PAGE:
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The Mostly True Adventures Of Homer P. Figg Paperback


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The Mostly True Adventures Of Homer P. Figg + The Ballad of Lucy Whipple + Two Miserable Presidents: The Amazing, Terrible, and Totally True Story of the Civil War
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Product Details

  • Age Range: 8 - 12 years
  • Grade Level: 3 - 7
  • Paperback: 240 pages
  • Publisher: Scholastic Paperbacks; Reprint edition (January 1, 2011)
  • Language: English
  • ISBN-10: 0439668212
  • ISBN-13: 978-0439668217
  • Product Dimensions: 7.5 x 5.3 x 0.6 inches
  • Shipping Weight: 7.2 ounces (View shipping rates and policies)
  • Average Customer Review: 4.5 out of 5 stars  See all reviews (39 customer reviews)
  • Amazon Best Sellers Rank: #35,465 in Books (See Top 100 in Books)

Editorial Reviews

From Publishers Weekly

Starred Review. Philbrick (Freak the Mighty) offers rip-roaring adventure in this Civil War–era novel featuring a mistreated orphan who doesn't let truth stand in the way of spinning a good yarn. When his guardian, Uncle Squinton—the meanest man in the entire state of Maine—sells off Homer P. Figg's older brother, Harold, to take a rich man's son's place in the Union army, Homer can't just stand around doing nothing. Determined to alert the authorities (and his brother) that Harold is too young to be a soldier, the plucky narrator traces the path of the regiment. He faces many dangers, including an abduction or two, and being robbed and thrown in with the pigs, and joining the Caravan of Miracles before landing smack in the middle of the Battle of Gettysburg, where he reunites with his brother and more or less drives the Confederates away. The book wouldn't be nearly as much fun without Homer's tall tales, but there are serious moments, too, and the horror of war and injustice of slavery ring clearly above the din of playful exaggerations. Ages 9–12. (Jan.)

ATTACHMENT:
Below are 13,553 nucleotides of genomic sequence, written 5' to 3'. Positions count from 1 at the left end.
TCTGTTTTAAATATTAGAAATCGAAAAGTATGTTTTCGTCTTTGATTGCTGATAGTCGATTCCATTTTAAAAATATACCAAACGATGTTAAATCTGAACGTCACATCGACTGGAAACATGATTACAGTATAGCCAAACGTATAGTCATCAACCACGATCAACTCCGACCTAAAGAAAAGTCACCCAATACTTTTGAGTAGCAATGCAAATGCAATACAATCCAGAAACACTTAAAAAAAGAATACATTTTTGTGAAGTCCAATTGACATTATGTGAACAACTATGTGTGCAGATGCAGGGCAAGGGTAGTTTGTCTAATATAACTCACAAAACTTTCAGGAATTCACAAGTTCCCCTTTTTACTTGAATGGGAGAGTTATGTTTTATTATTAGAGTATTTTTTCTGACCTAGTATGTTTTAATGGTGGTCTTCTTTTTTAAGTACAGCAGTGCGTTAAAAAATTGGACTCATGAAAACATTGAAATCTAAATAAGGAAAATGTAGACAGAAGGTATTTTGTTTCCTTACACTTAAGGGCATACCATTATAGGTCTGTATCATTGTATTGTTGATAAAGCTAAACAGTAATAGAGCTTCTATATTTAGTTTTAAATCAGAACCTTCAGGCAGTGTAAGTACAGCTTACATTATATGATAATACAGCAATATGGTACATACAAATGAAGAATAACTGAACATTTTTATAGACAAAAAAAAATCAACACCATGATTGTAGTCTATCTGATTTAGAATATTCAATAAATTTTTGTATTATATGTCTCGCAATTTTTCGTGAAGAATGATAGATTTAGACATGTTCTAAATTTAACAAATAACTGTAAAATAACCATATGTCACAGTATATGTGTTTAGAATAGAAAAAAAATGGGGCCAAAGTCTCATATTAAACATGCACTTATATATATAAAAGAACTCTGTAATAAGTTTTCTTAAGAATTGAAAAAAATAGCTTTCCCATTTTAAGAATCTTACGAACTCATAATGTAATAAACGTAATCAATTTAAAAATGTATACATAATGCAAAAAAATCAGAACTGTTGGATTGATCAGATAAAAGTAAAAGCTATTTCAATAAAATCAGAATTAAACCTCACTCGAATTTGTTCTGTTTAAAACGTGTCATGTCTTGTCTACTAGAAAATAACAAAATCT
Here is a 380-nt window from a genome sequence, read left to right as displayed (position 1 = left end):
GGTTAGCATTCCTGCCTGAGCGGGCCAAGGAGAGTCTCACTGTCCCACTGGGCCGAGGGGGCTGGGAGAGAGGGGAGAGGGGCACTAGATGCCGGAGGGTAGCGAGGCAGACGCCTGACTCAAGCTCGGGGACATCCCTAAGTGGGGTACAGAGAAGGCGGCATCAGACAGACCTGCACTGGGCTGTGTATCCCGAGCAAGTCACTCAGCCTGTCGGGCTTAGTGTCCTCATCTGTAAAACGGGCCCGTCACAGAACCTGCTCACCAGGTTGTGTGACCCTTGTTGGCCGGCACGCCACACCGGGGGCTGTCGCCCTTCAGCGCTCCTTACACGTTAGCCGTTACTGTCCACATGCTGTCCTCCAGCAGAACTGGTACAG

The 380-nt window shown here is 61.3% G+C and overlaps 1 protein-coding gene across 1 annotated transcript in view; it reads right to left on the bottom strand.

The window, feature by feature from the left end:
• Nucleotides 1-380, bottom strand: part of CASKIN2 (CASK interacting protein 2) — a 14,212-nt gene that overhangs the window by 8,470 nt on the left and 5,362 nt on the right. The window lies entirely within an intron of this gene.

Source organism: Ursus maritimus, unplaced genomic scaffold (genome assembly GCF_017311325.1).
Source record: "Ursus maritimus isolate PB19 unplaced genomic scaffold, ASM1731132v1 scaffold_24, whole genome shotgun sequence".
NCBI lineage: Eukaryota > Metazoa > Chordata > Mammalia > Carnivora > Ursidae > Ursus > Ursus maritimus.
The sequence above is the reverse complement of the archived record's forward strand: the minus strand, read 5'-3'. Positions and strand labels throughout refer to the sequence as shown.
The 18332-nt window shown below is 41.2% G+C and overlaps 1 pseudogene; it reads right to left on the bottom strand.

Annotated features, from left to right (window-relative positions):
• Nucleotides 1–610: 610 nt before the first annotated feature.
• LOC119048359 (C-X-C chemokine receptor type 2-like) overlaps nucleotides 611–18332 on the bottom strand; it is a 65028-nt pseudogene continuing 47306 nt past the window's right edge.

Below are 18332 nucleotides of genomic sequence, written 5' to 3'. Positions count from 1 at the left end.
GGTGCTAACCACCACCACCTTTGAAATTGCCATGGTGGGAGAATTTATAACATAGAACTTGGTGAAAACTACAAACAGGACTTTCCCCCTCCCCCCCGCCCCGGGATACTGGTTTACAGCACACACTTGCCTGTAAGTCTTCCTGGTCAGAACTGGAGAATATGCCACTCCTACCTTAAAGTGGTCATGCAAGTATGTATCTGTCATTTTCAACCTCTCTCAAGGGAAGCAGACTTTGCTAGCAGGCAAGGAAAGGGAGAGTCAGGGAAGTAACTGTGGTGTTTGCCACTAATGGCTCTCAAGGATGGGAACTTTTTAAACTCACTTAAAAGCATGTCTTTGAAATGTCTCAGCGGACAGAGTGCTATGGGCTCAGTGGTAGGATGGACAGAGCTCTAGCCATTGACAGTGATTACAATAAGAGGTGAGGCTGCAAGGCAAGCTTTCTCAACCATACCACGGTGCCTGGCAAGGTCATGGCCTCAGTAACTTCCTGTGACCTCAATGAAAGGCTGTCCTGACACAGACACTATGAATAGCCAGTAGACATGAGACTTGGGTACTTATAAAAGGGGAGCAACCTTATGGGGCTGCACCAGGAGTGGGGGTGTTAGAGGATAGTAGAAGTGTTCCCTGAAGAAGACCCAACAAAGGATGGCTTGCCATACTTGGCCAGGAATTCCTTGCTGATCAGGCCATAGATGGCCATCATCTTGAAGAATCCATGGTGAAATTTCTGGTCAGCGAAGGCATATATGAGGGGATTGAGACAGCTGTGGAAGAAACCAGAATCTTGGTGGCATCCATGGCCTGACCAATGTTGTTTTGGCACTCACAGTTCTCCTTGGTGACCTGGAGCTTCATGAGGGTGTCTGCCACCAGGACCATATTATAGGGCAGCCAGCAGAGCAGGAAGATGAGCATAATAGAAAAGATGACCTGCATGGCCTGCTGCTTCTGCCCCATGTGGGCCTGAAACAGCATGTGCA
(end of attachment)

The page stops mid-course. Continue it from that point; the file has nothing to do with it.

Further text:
Copyright © Reed Business Information, a division of Reed Elsevier Inc. All rights reserved. --This text refers to the Hardcover edition.

From School Library Journal

Grade 5–8—When his older brother gets conscripted into the Union Army, Homer runs away from his uncle, "the meanest man in the entire state of Maine." He sets out after Harold but has multiple misadventures along the way. He survives thanks to courage, luck, and his talent for telling lies when needed, since "old Truth ain't nearly as useful as a fib sometimes." Homer relates his own adventures in colorful language as he crosses paths with con men, rogues, and scoundrels of various types. The comic tone is reflected in character names, such as Stink and Smelt, the cold-blooded slave catchers, and the kind but shifty Professor Fleabottom. Things take a more somber tone when Homer sees the horrors of the battlefield up close. The final reunion of the brothers during the Battle of Gettysburg is bittersweet. Homer's escapades introduce some interesting features of the year 1863, including the Underground Railroad, a traveling medicine show, Civil War spies, and an early version of the hydrogen balloon. Homer runs into plenty of danger, but there's more comedy than suspense in most episodes. He also deals with some moral dilemmas as he tries to make sense of the wide world and find people and ideas to believe in. The engaging protagonist and mixture of humor and adventure make this a strong choice for fans of Sid Fleischman's tales.—Steven Engelfried, Multnomah County Library, OR
Copyright © Reed Business Information, a division of Reed Elsevier Inc. All rights reserved. --This text refers to the Hardcover edition.

More About the Author

Rodman Philbrick grew up on the New England coast, where he worked as a longshoreman and boat builder. For many years he wrote mysteries and detective novels for adults. Inspired by the life of a boy who lived a few blocks away, he wrote 'Freak The Mighty', the award-winning young-adult novel, which has been translated into numerous languages and is now read in schools throughout the world. The book was adapted to the screen as 'The Mighty', starring Sharon Stone, Gillian Anderson, James Gandolfini, Kieran Culkin, and Elden Henson, with original music provided by Sting.